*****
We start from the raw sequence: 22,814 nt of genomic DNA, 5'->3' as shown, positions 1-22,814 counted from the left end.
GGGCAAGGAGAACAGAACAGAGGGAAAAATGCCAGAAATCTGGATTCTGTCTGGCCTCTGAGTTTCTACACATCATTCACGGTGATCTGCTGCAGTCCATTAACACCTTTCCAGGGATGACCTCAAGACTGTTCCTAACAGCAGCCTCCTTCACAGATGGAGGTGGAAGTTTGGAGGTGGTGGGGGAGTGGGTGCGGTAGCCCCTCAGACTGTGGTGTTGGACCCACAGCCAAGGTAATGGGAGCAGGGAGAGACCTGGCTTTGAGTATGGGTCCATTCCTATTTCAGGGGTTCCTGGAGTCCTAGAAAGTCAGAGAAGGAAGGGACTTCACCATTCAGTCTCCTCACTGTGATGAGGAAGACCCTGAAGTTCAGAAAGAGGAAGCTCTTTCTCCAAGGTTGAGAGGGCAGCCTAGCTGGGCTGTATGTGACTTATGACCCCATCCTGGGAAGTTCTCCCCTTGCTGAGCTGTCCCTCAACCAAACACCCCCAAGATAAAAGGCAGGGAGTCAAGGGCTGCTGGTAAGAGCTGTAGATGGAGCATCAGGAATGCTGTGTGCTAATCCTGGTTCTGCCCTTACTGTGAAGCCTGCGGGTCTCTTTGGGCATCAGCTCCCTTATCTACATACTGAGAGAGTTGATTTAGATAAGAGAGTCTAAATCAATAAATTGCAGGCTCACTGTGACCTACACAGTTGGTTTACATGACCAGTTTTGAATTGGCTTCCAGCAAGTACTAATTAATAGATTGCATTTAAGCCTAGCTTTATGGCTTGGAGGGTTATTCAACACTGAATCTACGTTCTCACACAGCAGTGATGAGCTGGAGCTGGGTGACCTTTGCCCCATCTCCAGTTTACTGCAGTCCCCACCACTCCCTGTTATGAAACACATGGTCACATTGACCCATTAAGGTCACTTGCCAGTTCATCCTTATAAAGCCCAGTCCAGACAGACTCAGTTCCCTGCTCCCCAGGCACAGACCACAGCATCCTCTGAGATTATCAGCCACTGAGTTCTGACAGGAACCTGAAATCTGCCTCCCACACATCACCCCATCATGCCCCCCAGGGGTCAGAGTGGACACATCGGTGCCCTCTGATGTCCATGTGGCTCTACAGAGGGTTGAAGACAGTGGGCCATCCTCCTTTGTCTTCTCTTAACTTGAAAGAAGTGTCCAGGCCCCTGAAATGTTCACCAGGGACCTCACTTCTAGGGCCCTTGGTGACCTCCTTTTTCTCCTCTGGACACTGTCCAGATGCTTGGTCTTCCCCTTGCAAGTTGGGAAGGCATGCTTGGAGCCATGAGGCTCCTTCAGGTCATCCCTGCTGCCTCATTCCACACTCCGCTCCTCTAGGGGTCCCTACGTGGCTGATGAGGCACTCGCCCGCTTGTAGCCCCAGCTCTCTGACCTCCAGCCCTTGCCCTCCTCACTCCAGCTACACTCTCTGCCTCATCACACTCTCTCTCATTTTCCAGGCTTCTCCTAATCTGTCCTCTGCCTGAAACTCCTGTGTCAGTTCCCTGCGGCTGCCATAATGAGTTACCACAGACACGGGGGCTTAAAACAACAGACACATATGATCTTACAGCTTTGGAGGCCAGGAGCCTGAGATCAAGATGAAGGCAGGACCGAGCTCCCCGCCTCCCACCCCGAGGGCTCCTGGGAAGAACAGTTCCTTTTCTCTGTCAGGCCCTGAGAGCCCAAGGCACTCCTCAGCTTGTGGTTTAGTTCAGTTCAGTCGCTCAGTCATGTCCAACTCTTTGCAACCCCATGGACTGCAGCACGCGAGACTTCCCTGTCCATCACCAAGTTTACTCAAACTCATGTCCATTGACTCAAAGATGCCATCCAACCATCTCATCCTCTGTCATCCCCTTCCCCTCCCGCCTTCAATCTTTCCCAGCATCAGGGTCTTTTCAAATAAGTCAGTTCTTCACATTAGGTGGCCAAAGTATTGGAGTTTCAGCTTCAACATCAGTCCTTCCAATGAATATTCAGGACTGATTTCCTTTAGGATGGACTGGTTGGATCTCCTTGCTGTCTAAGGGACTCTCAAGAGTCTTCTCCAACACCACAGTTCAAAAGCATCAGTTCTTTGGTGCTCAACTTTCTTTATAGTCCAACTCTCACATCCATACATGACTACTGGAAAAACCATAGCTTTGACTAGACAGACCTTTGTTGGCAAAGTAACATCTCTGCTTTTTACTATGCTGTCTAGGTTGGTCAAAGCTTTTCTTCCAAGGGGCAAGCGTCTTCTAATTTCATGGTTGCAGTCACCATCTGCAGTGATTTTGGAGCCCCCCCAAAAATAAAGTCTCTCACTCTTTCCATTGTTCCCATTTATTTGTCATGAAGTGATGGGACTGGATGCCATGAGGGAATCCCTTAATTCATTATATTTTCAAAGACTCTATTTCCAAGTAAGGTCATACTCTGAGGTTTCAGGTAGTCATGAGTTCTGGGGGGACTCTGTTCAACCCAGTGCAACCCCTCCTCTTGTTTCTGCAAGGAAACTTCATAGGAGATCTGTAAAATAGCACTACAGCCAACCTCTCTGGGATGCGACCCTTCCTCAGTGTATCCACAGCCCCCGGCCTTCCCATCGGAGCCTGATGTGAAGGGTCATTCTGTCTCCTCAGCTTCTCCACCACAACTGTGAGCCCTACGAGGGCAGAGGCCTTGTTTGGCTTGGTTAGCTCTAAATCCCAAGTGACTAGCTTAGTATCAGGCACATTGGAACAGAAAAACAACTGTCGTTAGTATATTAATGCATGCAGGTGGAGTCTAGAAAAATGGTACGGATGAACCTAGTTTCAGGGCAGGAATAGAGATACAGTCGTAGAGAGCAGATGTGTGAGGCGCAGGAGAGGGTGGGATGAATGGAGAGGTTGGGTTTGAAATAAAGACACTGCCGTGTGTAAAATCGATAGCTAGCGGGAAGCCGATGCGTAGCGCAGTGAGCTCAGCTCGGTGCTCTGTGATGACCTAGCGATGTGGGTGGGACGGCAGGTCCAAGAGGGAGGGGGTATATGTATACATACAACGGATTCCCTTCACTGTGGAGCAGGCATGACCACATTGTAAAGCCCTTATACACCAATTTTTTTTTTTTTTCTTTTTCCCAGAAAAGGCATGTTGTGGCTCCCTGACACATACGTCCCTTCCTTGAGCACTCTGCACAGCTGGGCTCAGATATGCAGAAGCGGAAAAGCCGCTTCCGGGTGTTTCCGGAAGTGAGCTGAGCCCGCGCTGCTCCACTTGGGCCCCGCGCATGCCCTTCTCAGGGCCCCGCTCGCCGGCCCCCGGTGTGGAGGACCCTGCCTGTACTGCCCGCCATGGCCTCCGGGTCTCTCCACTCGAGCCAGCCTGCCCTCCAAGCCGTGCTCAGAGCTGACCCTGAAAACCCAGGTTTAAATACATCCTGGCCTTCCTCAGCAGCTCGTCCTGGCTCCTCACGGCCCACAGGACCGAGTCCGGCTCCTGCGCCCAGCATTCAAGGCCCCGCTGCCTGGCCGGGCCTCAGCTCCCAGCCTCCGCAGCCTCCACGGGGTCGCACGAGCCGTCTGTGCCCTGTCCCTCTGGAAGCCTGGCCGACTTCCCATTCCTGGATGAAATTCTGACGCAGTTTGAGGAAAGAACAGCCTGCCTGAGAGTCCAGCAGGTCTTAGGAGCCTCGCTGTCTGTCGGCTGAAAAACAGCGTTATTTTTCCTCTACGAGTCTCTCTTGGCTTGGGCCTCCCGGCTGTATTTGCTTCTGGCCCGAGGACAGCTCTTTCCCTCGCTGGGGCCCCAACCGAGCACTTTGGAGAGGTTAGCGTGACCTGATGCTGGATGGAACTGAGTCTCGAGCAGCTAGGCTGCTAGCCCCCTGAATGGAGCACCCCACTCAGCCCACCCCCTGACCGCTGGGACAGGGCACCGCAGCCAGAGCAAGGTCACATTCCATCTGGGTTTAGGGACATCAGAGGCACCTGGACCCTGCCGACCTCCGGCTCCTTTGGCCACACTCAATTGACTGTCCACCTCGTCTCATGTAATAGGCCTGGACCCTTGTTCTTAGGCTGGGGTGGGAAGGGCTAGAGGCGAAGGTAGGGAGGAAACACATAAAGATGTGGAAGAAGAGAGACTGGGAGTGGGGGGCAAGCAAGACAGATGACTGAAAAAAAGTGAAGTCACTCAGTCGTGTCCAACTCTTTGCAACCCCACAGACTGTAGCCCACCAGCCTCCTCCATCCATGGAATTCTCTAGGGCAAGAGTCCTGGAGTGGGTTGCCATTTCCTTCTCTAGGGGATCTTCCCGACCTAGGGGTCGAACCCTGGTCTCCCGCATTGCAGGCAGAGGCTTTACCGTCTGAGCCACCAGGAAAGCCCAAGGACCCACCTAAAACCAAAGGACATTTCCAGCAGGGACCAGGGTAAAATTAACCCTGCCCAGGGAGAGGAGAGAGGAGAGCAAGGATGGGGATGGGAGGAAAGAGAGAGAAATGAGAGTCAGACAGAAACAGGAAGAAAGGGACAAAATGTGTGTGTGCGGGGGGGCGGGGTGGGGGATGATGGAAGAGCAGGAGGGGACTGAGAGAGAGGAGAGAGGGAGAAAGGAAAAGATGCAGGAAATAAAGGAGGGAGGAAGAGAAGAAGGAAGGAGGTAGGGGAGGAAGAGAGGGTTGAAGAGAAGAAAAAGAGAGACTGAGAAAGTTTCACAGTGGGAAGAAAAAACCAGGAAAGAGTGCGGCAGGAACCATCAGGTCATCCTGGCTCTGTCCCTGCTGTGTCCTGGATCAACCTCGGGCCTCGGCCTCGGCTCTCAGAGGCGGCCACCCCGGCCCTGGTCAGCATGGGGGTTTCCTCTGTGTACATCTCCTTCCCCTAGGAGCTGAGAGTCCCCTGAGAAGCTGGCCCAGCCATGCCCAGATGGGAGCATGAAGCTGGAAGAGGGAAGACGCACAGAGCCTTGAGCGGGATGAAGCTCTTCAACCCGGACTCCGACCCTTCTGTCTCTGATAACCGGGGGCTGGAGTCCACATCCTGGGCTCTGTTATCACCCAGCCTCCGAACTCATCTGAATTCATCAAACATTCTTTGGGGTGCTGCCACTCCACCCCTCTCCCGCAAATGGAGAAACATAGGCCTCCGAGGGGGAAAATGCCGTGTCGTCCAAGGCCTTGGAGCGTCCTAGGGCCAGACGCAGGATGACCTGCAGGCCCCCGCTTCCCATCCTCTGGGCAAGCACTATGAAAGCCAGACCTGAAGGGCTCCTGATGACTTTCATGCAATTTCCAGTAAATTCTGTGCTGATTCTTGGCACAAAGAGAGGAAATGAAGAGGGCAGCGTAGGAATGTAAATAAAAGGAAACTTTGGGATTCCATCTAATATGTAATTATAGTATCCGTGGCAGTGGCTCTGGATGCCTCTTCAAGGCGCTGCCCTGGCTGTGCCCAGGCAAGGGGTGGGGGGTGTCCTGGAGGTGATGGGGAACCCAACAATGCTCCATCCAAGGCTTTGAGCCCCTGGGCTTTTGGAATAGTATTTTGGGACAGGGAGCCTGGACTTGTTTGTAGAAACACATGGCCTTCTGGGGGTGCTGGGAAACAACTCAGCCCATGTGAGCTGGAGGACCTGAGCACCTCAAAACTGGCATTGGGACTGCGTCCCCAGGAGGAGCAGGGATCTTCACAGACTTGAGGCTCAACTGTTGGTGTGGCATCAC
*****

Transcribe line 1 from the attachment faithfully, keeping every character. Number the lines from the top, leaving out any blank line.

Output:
We start from the raw sequence: 22,814 nt of genomic DNA, 5'->3' as shown, positions 1-22,814 counted from the left end.